By: OpenStax Anatomy and Physiology
A peroxisome is a membrane-bound cellular organelle that contains mostly enzymes. Peroxisomes perform a couple of different functions, including lipid metabolism and chemical detoxification. In contrast to the digestive enzymes found in lysosomes, the enzymes within peroxisomes serve to transfer hydrogen atoms from various molecules to oxygen, producing hydrogen peroxide. In this way, peroxisomes neutralize poisons such as alcohol. In order to appreciate the importance of peroxisomes, it is necessary to understand the concept of reactive oxygen species.
Reactive oxygen species (ROS) such as peroxides and free radicals are the highly reactive products of many normal cellular processes, including the mitochondrial reactions that produce ATP and oxygen metabolism. Examples of ROS include the hydroxyl radical OH, hydrogen peroxide, and superoxide. Some ROS are important for certain cellular functions, such as cell signaling processes and immune responses against foreign substances. Free radicals are reactive because they contain free unpaired electrons; they can easily oxidize other molecules throughout the cell, causing cellular damage and even cell death. Free radicals are thought to play a role in many destructive processes in the body, from cancer to coronary artery disease.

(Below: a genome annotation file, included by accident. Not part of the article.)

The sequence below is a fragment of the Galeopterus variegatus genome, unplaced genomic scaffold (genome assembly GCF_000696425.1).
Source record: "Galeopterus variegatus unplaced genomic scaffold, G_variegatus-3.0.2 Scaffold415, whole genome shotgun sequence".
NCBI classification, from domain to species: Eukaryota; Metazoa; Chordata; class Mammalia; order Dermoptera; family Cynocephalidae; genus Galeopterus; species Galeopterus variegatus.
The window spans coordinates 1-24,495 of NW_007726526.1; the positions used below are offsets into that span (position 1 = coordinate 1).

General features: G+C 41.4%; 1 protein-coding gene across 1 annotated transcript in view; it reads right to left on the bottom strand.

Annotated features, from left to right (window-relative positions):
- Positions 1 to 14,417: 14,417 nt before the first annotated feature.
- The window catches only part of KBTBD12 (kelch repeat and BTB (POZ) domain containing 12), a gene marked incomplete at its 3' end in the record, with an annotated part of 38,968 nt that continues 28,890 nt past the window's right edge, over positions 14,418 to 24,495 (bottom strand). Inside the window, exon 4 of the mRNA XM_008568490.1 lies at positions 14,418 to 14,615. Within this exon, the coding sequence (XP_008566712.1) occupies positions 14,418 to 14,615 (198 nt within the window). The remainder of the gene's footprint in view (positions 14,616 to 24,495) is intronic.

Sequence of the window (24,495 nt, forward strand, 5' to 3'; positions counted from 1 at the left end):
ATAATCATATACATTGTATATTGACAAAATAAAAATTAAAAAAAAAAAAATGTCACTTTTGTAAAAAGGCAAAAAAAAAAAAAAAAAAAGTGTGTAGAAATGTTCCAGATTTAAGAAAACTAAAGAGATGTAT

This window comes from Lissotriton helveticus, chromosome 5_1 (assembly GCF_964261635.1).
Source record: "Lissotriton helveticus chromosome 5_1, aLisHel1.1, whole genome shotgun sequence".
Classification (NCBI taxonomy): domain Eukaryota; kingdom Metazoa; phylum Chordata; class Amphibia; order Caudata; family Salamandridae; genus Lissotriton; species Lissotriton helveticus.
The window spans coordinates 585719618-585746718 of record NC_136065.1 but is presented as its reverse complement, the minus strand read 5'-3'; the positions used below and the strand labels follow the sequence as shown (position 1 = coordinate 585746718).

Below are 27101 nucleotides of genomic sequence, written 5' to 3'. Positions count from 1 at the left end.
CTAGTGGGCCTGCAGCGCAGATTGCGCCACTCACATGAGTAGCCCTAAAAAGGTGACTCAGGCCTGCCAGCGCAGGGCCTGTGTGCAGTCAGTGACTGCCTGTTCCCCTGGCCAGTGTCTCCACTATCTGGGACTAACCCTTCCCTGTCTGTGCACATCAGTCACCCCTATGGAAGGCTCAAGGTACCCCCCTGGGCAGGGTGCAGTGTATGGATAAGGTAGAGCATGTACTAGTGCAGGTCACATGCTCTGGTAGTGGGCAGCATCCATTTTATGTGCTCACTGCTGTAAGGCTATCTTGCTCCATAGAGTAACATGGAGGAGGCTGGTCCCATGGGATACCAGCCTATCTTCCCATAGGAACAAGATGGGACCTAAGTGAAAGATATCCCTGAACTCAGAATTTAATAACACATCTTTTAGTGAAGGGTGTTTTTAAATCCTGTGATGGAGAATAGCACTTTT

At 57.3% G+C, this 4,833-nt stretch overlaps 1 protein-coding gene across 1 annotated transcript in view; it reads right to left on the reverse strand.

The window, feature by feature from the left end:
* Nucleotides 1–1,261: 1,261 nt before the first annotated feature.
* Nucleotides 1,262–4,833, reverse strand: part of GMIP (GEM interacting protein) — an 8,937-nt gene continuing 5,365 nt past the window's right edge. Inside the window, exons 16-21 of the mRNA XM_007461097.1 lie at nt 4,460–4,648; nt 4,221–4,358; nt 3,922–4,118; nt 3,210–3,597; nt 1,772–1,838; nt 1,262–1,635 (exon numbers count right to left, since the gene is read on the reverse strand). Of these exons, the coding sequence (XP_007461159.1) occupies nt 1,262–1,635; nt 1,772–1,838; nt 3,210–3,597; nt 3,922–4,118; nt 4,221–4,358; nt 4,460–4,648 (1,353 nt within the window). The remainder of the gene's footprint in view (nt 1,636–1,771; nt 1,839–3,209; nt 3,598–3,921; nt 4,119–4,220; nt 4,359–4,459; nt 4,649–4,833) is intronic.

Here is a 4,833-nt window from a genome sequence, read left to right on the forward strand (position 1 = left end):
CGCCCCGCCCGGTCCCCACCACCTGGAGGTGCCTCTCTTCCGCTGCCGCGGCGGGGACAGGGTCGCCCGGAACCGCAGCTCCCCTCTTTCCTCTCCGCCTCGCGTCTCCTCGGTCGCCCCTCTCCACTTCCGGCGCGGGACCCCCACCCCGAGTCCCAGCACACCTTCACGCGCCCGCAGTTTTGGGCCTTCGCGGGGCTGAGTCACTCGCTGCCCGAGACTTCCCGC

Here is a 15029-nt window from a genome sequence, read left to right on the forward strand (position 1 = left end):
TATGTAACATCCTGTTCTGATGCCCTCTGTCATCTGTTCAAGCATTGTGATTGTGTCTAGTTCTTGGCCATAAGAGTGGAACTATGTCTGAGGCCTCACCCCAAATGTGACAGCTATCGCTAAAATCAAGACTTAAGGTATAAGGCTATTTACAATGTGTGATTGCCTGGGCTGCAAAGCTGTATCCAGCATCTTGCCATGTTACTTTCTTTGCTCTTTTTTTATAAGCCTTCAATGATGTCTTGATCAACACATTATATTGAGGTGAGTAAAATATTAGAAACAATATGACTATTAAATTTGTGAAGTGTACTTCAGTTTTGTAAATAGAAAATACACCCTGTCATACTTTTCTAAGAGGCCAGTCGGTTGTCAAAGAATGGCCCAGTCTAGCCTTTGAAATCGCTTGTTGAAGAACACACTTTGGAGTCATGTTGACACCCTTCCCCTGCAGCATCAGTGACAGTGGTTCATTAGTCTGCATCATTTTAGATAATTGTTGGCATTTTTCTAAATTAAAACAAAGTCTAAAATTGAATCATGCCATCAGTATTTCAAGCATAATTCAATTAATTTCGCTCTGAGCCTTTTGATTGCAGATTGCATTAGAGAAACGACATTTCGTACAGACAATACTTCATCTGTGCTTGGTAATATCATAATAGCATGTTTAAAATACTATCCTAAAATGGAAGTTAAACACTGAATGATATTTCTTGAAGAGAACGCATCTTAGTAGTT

Peroxisomes, on the other hand, oversee reactions that neutralize free radicals. Peroxisomes produce large amounts of the toxic hydrogen peroxide in the process, but peroxisomes contain enzymes that convert hydrogen peroxide into water and oxygen. These byproducts are safely released into the cytoplasm. Like miniature sewage treatment plants, peroxisomes neutralize harmful toxins so that they do not wreak havoc in the cells. The liver is the organ primarily responsible for detoxifying the blood before it travels throughout the body, and liver cells contain an exceptionally high number of peroxisomes.
Defense mechanisms such as detoxification within the peroxisome and certain cellular antioxidants serve to neutralize many of these molecules. Some vitamins and other substances, found primarily in fruits and vegetables, have antioxidant properties. Antioxidants work by being oxidized themselves, halting the destructive reaction cascades initiated by the free radicals. Sometimes though, ROS accumulate beyond the capacity of such defenses.
Oxidative stress is the term used to describe damage to cellular components caused by ROS. Due to their characteristic unpaired electrons, ROS can set off chain reactions where they remove electrons from other molecules, which then become oxidized and reactive, and do the same to other molecules, causing a chain reaction. ROS can cause permanent damage to cellular lipids, proteins, carbohydrates, and nucleic acids. Damaged DNA can lead to genetic mutations and even cancer. A mutation is a change in the nucleotide sequence in a gene within a cell’s DNA, potentially altering the protein coded by that gene. Other diseases believed to be triggered or exacerbated by ROS include Alzheimer’s disease, cardiovascular diseases, diabetes, Parkinson’s disease, arthritis, Huntington’s disease, and schizophrenia, among many others. It is noteworthy that these diseases are largely age-related. Many scientists believe that oxidative stress is a major contributor to the aging process.
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